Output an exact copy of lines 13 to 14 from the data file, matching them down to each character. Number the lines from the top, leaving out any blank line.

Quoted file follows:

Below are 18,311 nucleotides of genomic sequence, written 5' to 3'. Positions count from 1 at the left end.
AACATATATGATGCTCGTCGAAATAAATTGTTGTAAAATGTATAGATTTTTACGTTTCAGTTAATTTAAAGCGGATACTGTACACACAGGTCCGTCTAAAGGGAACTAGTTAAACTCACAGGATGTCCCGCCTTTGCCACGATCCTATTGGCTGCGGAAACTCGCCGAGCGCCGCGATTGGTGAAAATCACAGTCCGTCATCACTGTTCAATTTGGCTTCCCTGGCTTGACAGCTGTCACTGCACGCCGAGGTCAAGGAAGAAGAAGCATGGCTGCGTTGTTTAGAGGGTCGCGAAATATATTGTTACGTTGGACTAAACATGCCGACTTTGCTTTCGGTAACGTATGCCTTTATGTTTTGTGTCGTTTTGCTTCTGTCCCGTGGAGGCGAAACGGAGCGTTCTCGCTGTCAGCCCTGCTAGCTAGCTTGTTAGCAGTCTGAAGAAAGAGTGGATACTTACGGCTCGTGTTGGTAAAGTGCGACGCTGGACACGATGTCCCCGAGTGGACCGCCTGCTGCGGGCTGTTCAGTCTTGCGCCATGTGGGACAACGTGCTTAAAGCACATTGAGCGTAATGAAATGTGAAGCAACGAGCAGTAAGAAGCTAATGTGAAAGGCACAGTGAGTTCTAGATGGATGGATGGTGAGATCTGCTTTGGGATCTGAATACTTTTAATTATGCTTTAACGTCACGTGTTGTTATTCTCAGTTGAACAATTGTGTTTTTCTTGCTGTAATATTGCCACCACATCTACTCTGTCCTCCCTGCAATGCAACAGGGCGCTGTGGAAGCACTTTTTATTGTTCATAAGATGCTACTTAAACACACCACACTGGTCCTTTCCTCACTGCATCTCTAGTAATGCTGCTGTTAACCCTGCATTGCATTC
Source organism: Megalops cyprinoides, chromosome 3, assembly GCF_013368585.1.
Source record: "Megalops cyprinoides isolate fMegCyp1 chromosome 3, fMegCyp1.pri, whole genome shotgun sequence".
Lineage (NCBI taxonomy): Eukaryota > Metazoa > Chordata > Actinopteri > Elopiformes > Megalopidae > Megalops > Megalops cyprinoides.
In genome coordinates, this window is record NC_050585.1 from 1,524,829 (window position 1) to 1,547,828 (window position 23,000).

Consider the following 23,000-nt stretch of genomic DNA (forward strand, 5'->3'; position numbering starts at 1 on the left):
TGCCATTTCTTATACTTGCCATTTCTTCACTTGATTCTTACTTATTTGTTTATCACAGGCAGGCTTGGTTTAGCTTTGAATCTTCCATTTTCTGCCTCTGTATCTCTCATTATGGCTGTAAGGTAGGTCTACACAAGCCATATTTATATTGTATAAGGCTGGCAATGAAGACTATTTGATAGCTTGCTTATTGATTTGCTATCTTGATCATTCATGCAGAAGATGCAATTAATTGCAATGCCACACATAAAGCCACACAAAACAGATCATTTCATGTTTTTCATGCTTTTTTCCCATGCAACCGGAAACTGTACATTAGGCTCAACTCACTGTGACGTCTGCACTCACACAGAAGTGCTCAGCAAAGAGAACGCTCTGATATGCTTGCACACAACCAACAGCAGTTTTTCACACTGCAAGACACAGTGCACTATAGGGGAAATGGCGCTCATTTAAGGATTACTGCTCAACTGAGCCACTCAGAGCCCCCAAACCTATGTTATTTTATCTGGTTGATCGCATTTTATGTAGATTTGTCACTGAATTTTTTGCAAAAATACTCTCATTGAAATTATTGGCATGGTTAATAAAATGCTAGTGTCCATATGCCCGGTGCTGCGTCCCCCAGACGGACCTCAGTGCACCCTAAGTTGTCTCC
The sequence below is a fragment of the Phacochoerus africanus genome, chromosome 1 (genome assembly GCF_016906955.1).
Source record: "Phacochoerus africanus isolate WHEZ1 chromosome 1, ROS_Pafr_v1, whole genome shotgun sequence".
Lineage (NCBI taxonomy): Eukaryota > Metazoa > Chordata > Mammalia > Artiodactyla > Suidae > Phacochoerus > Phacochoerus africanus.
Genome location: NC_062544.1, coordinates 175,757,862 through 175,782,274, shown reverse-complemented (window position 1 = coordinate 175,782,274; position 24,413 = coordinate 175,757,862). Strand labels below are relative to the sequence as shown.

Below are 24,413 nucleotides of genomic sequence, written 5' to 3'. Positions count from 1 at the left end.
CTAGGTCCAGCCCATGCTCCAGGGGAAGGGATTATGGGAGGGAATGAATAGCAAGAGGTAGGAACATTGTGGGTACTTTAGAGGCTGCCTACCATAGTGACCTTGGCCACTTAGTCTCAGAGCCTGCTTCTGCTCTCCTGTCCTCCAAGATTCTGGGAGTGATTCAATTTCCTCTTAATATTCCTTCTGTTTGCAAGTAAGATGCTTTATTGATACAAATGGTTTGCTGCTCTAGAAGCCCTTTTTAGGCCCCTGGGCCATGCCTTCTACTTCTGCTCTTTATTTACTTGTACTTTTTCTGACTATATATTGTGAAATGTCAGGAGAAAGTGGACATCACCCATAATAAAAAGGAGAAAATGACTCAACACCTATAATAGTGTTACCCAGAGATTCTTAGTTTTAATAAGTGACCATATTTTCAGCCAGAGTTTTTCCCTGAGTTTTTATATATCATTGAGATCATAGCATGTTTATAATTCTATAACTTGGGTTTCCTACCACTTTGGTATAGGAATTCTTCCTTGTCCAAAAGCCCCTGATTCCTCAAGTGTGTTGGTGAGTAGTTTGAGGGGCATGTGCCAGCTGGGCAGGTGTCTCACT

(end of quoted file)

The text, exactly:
Below are 24,413 nucleotides of genomic sequence, written 5' to 3'. Positions count from 1 at the left end.
CTAGGTCCAGCCCATGCTCCAGGGGAAGGGATTATGGGAGGGAATGAATAGCAAGAGGTAGGAACATTGTGGGTACTTTAGAGGCTGCCTACCATAGTGACCTTGGCCACTTAGTCTCAGAGCCTGCTTCTGCTCTCCTGTCCTCCAAGATTCTGGGAGTGATTCAATTTCCTCTTAATATTCCTTCTGTTTGCAAGTAAGATGCTTTATTGATACAAATGGTTTGCTGCTCTAGAAGCCCTTTTTAGGCCCCTGGGCCATGCCTTCTACTTCTGCTCTTTATTTACTTGTACTTTTTCTGACTATATATTGTGAAATGTCAGGAGAAAGTGGACATCACCCATAATAAAAAGGAGAAAATGACTCAACACCTATAATAGTGTTACCCAGAGATTCTTAGTTTTAATAAGTGACCATATTTTCAGCCAGAGTTTTTCCCTGAGTTTTTATATATCATTGAGATCATAGCATGTTTATAATTCTATAACTTGGGTTTCCTACCACTTTGGTATAGGAATTCTTCCTTGTCCAAAAGCCCCTGATTCCTCAAGTGTGTTGGTGAGTAGTTTGAGGGGCATGTGCCAGCTGGGCAGGTGTCTCACT